Yesterday, Monsignor Andrew Wadsworth, appointed by the Holy See as Executive Director of the International Commission on English in the Liturgy in March 2009, celebrated solemn high Mass in the Extraordinary Form at St. Francis de Sales Oratory. Monsignor also preached the sermon.
As you are likely aware, the new and more accurate English translation of the (new) Roman Missal is finished, and will (God willing) be implemented in English-speaking parishes in Advent 2011. Thanks to the work of Monsignor Wadsworth and many other liturgically faithful experts in the field, this translation is vastly superior to the treacly paraphrases so many Catholics have been subjected to for four decades.
Any movement in the direction of more reverent liturgy, and a more accurate and elevated vernacular translation, will go a long way in restoring the sense of awe and mystery in the Holy Sacrifice of the Mass. Monsignor's sermon emphasized exactly this point; moreover, he also lauded the return to more widespread usage of the Extraordinary Form. He pointed to the fact that he was the first priest since the new Mass was promulgated that celebrated the traditional Mass the day after his ordination. He explained that he retains this devotion to the Extraordinary Form, and that his familiarity with the traditional Mass constantly informed his work on the new English translations. Monsignor preached that we as Catholics must never become lax about the majesty and sacredness of what occurs in the Holy Sacrifice and other Sacraments. Certainly his work is another in the growing number of ties returning the Church to its traditional understanding of its praxis.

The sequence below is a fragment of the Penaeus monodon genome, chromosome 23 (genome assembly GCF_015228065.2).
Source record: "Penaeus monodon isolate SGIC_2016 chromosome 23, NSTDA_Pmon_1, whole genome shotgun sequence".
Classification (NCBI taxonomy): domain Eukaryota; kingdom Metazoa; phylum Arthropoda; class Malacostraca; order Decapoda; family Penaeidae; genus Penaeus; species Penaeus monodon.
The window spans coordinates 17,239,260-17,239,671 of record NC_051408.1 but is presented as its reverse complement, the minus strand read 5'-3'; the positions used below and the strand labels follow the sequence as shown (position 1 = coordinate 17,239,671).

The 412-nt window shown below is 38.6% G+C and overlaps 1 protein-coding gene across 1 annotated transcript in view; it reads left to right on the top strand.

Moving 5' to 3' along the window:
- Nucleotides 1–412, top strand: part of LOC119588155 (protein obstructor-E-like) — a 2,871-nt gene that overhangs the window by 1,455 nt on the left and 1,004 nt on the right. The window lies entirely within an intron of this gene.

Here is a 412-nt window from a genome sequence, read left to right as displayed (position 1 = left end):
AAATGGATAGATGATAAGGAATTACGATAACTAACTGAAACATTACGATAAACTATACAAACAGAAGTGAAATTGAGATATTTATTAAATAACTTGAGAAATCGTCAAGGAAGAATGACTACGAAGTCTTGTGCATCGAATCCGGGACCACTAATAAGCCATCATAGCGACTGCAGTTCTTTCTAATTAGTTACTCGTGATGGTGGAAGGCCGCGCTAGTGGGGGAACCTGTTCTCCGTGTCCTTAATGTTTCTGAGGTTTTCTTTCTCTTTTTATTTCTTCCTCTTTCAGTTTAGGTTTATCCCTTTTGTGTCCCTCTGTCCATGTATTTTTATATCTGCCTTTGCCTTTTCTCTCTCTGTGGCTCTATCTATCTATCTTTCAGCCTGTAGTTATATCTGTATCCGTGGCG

Monsignor Wadsworth is a former official of the Latin Mass Society in England, and has been prominent in training English-speaking priests to celebrate the Extraordinary Form of the Roman Rite.
Also on Sunday, the Oratory was honored to receive the visit of Father Michael Witt, the interim Rector of Kenrick-Glennon Seminary of the Archdiocese of Saint Louis. It is always a blessing when the Archdiocese and the Institute collaborate in the worship of God in the Mass.
Light of hope amid the darkness
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